Elma’s and South Bend’s girls basketball programs have one unwanted distinction in common.
Forced to play a winner-to-state, loser-out game following a district championship game due to a shortage of regional/state allotments, the Eagles (in 2018) and Indians (in 2004) are the only Twin Harbors hoop teams in my recent memory to both compete for a district title and fail to advance to a regional or state tournament.
That’s why Elma’s and South Bend’s postseason success this year rank as feel-good stories in the recently concluded prep basketball campaign.
The winner of Evergreen 1A League and district girls championships, the Eagles went on to claim a sixth-place trophy at last week’s state 1A tournament.
South Bend’s girls came out of nowhere to earn its first state tournament berth in 26 years and fall only one win shy of a state 2B trophy.
A perennial league contender, Elma frequently had been snakebitten in postseason competition in recent years. The Eagles had the distressing habit of losing key players to injury at critical junctures.
When three players (including senior standout Molly Johnston) suffered ankle injuries early in the campaign, Elma coach Lisa Johnson admitted to having flashbacks of previous misfortunes.
In addition, the traditionally up-tempo Eagles previously were vulnerable when postseason foes were able to slow them down and turn the contests into defensive battles.
This year, however, Elma was able to win some low-scoring games at both district and state.
While noting that the Eagles made some adjustments to their half-court offense, Johnson attributed much of the change to improvement on the other end of the floor.
“We played the best defense out of almost any team I have coached,” the Elma coach said. “We really worked this year on being more disciplined and getting into better defensive position and not picking up easy fouls. We made defensive adjustments throughout each and every game, throwing a lot of different defenses at teams.”
The common denominator in Elma’s few losses over the past couple of seasons has been miserable field-goal shooting. The Eagles, for example, shot 2-of-24 from the field in the first half and 15 percent for the game in their state quarterfinal loss to Lynden Christian.
“In some of those games, we had poor shot selection, forcing shots and not playing team ball and finishing,” Johnson observed. “We (also) had some really good looks in those losses and didn’t finish when we needed to.”
If the Eagles can rectify that shortcoming, next season’s outlook should be bright.
Seniors Johnston and Kassedy Olson will be missed. But Elma returns the bulk of its varsity roster — including Evergreen 1A League MVP Jalyn Sackrider.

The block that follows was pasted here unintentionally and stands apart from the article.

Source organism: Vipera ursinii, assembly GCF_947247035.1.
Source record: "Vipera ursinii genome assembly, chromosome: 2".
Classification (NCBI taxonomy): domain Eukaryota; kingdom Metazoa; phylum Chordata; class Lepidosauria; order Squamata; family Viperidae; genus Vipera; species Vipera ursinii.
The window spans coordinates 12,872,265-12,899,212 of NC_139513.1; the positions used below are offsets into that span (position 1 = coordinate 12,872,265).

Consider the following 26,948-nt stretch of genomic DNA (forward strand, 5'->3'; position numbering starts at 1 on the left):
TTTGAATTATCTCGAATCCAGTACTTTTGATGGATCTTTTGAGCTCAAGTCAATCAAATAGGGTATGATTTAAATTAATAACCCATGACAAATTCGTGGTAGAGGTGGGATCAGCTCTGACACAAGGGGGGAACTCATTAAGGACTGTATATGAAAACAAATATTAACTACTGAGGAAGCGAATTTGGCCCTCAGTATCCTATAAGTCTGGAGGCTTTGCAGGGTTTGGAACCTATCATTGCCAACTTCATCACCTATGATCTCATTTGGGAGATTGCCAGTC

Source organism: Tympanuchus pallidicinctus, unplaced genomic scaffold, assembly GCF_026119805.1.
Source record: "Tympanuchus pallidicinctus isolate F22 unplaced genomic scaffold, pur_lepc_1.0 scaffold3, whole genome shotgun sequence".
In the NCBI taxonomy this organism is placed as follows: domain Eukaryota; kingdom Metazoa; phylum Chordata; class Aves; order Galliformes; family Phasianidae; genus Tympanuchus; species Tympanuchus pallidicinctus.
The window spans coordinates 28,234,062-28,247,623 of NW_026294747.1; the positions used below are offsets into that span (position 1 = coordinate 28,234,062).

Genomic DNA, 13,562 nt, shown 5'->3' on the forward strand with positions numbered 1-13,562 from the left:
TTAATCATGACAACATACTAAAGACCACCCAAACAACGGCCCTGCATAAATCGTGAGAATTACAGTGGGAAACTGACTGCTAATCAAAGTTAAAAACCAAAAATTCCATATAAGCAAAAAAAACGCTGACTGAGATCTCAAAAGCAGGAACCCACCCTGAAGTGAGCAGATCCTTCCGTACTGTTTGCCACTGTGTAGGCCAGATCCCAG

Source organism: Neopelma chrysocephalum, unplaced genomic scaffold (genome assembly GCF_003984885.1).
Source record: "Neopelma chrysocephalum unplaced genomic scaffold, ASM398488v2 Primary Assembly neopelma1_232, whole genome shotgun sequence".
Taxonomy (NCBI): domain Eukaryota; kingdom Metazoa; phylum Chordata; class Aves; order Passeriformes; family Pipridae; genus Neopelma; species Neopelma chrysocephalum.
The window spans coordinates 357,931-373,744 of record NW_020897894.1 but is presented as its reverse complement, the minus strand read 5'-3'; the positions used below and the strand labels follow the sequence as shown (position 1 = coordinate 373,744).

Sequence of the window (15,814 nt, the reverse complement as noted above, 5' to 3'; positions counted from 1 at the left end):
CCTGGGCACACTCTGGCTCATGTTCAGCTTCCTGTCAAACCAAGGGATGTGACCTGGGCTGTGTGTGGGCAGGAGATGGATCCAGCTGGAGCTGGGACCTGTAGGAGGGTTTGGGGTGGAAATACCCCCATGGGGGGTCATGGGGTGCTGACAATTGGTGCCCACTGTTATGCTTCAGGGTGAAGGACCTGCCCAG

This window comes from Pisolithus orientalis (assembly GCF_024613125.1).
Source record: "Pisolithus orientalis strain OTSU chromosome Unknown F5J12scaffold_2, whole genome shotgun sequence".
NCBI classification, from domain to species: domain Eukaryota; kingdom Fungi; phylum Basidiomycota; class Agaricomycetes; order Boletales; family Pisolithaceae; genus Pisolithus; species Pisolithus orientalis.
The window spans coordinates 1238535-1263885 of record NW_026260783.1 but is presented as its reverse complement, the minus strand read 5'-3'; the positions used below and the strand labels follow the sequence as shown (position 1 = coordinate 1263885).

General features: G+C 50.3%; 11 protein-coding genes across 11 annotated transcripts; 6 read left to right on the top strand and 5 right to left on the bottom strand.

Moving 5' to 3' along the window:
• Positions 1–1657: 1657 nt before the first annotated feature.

In other words, this year’s state trophy likely won’t be Elma’s last in the immediate future.
Since this season’s top three scorers are seniors (Karley Reidinger, Jessica Sanchez and Hannah Byington), South Bend’s short-term prospects are iffier. In some respects, however, the Tribe’s saga this past season might have been even more gratifying than Elma’s.
The 2004 experience — in which they went from the brink of a district title to the sidelines within a couple of days — was shattering in part because the Indians hadn’t qualified for state since 1993. Nor did they turn the trick in the next 14 years.
South Bend’s profile during those seasons was fairly similar. The Indians generally were good enough defensively to post a winning season, but they lacked the firepower to make a deep run at district.
They were following a similar pattern this season when they suddenly kicked into overdrive late in the campaign. South Bend reeled off nine wins in a 10-game span that began late in the regular season and continued into state.
Still not the area’s most explosive team, the Indians took their defensive prowess to a different level. They held their opponents to less than 40 points in all nine of those wins — including a regional conquest of Liberty Bell and a state triumph over Auburn Adventist.
Although they fell shy of a state trophy, the Indians outlasted all three of the teams that finished ahead of them in Pacific 2B League play. It was a satisfying experience for all concerned. That included veteran coach Gary Wilson —who was also at the helm of the 2004 team.
Something to whistle about
Although Elma didn’t make it, Grays Harbor was represented in the state 1A girls championship game last Saturday in Yakima.
Hoquiam teacher Megan Pumphrey was selected as one of the officials for the LaSalle-Lynden Christian title contest.
A former Hoquiam High School multi-sport standout, Pumphrey reffed in Texas before returning to the Harbor a couple of years ago.
She has been a welcome and highly rated addition to a Grays Harbor officiating corps that was taxed to the max this past season due to retirements, injuries and other defections.
Officiating numbers in all sports have declined nationally in recent years. While coaching and spectator decorum towards refs has deteriorated, much of the blame belongs to us in the media.
Federal cases are not only made of such egregious officiating errors as the non-call that probably cost the New Orleans Saints a Super Bowl berth, but also bang-bang plays that can only be determined as mistakes on the fifth slow-motion replay. High school officials, of course, have no access to replay.
Excellent officiating, meanwhile, invariably passes unnoticed.
In that sense, Pumphrey and her partners can count their state title-game appearance as a triumph. The officiating was never referenced in the Yakima Herald-Republic’s account of LaSalle’s come-from-behind 56-49 victory.
In the officiating business, no news is good news.